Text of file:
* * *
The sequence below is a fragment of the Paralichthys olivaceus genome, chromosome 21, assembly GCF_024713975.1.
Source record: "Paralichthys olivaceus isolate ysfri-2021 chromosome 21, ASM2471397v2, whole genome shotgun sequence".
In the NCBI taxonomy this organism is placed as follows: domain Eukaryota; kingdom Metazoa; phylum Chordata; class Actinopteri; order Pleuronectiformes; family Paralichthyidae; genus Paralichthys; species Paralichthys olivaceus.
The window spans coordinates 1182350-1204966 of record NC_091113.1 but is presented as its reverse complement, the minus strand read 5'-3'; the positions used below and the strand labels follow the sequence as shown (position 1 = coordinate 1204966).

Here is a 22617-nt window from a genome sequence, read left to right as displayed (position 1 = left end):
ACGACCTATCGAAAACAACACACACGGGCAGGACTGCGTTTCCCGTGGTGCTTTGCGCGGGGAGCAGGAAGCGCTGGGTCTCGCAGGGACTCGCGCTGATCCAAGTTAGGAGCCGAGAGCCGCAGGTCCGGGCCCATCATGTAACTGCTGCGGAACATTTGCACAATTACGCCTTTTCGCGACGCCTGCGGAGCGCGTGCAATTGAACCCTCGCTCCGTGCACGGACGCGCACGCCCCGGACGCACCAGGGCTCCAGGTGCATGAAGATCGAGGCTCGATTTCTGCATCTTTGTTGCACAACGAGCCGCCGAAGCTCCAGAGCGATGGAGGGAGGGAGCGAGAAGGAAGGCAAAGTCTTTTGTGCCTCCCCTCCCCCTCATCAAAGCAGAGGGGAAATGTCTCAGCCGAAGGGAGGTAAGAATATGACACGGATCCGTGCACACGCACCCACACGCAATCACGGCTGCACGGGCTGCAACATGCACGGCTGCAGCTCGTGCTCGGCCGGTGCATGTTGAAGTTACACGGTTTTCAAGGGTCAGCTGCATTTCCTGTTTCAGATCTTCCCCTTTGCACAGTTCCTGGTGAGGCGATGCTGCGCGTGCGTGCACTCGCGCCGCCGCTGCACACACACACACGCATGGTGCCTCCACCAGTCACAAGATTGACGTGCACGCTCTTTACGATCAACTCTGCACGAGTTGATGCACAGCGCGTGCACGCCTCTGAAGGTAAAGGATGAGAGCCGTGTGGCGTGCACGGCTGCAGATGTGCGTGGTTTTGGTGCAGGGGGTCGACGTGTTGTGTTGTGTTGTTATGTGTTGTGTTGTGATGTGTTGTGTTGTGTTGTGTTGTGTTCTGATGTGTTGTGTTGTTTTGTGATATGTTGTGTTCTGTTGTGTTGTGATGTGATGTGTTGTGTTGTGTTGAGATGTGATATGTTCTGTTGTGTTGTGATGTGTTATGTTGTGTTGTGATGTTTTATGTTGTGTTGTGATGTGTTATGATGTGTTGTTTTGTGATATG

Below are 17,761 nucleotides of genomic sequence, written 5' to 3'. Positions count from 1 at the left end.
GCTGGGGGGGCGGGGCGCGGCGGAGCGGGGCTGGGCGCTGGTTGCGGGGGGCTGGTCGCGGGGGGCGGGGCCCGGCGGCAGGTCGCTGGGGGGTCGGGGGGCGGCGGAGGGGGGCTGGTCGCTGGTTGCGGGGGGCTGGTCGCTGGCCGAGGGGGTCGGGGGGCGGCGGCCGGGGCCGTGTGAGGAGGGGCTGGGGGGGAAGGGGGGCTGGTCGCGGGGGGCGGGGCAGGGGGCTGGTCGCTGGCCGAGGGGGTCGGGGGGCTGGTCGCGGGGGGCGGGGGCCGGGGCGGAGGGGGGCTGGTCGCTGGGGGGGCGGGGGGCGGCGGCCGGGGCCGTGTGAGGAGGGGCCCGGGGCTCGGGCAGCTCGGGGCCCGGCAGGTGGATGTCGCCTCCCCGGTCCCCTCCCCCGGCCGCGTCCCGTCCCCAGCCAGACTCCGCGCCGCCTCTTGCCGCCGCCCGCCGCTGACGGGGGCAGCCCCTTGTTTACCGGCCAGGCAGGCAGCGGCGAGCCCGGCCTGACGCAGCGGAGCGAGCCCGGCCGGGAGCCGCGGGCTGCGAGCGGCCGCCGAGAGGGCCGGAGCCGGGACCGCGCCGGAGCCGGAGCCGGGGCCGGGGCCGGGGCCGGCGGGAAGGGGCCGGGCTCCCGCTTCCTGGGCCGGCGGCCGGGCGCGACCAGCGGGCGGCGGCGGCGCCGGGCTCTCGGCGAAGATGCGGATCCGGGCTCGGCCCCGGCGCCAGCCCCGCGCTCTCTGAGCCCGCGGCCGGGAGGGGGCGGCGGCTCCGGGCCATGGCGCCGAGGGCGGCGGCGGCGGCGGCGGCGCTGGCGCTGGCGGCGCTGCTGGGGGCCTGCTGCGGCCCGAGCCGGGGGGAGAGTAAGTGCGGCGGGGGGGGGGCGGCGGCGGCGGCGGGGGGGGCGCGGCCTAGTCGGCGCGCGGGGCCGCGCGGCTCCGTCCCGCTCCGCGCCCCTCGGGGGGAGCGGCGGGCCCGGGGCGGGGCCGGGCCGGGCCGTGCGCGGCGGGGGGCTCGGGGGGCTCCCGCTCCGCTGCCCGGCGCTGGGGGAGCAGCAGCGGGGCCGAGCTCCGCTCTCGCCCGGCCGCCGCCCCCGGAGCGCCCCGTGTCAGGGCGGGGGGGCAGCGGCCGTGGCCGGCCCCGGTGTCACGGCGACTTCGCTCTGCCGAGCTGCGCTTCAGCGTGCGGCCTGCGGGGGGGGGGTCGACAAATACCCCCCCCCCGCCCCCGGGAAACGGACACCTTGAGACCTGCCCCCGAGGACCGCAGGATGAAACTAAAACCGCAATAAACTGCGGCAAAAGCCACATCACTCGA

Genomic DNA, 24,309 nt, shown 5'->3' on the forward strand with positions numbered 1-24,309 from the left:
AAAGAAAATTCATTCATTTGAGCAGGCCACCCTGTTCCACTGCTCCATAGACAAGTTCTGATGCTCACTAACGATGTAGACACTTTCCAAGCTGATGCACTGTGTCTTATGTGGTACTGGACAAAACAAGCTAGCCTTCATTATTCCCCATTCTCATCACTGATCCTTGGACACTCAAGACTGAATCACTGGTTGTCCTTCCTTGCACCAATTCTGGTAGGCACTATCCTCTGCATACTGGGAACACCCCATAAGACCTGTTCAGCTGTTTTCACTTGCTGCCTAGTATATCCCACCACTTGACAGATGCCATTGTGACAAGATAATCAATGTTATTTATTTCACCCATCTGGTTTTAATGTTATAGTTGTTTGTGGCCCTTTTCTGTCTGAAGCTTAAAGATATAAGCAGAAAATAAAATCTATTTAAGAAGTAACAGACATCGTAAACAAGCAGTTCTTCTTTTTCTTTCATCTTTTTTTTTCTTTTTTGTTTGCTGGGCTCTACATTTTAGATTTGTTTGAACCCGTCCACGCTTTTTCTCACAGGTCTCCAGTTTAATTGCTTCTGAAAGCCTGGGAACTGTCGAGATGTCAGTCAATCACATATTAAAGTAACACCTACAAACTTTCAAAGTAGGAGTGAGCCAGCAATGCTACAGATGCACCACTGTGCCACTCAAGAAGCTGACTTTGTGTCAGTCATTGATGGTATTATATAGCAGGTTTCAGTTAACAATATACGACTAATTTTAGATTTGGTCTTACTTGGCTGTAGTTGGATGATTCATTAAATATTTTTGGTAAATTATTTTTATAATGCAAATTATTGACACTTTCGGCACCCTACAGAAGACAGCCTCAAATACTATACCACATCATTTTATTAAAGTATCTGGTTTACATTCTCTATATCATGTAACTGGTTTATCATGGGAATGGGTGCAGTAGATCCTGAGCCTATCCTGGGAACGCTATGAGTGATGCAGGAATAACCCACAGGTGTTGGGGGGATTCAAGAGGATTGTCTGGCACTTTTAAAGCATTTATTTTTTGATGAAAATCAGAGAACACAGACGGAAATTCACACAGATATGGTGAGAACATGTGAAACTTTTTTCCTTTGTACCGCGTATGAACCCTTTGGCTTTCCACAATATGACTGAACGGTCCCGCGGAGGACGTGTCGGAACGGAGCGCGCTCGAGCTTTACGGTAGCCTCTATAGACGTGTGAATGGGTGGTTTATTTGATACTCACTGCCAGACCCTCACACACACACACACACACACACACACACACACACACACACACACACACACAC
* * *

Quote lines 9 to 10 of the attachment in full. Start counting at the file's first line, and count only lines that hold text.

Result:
Genomic DNA, 24,309 nt, shown 5'->3' on the forward strand with positions numbered 1-24,309 from the left:
AAAGAAAATTCATTCATTTGAGCAGGCCACCCTGTTCCACTGCTCCATAGACAAGTTCTGATGCTCACTAACGATGTAGACACTTTCCAAGCTGATGCACTGTGTCTTATGTGGTACTGGACAAAACAAGCTAGCCTTCATTATTCCCCATTCTCATCACTGATCCTTGGACACTCAAGACTGAATCACTGGTTGTCCTTCCTTGCACCAATTCTGGTAGGCACTATCCTCTGCATACTGGGAACACCCCATAAGACCTGTTCAGCTGTTTTCACTTGCTGCCTAGTATATCCCACCACTTGACAGATGCCATTGTGACAAGATAATCAATGTTATTTATTTCACCCATCTGGTTTTAATGTTATAGTTGTTTGTGGCCCTTTTCTGTCTGAAGCTTAAAGATATAAGCAGAAAATAAAATCTATTTAAGAAGTAACAGACATCGTAAACAAGCAGTTCTTCTTTTTCTTTCATCTTTTTTTTTCTTTTTTGTTTGCTGGGCTCTACATTTTAGATTTGTTTGAACCCGTCCACGCTTTTTCTCACAGGTCTCCAGTTTAATTGCTTCTGAAAGCCTGGGAACTGTCGAGATGTCAGTCAATCACATATTAAAGTAACACCTACAAACTTTCAAAGTAGGAGTGAGCCAGCAATGCTACAGATGCACCACTGTGCCACTCAAGAAGCTGACTTTGTGTCAGTCATTGATGGTATTATATAGCAGGTTTCAGTTAACAATATACGACTAATTTTAGATTTGGTCTTACTTGGCTGTAGTTGGATGATTCATTAAATATTTTTGGTAAATTATTTTTATAATGCAAATTATTGACACTTTCGGCACCCTACAGAAGACAGCCTCAAATACTATACCACATCATTTTATTAAAGTATCTGGTTTACATTCTCTATATCATGTAACTGGTTTATCATGGGAATGGGTGCAGTAGATCCTGAGCCTATCCTGGGAACGCTATGAGTGATGCAGGAATAACCCACAGGTGTTGGGGGGATTCAAGAGGATTGTCTGGCACTTTTAAAGCATTTATTTTTTGATGAAAATCAGAGAACACAGACGGAAATTCACACAGATATGGTGAGAACATGTGAAACTTTTTTCCTTTGTACCGCGTATGAACCCTTTGGCTTTCCACAATATGACTGAACGGTCCCGCGGAGGACGTGTCGGAACGGAGCGCGCTCGAGCTTTACGGTAGCCTCTATAGACGTGTGAATGGGTGGTTTATTTGATACTCACTGCCAGACCCTCACACACACACACACACACACACACACACACACACACACACACACACACACAC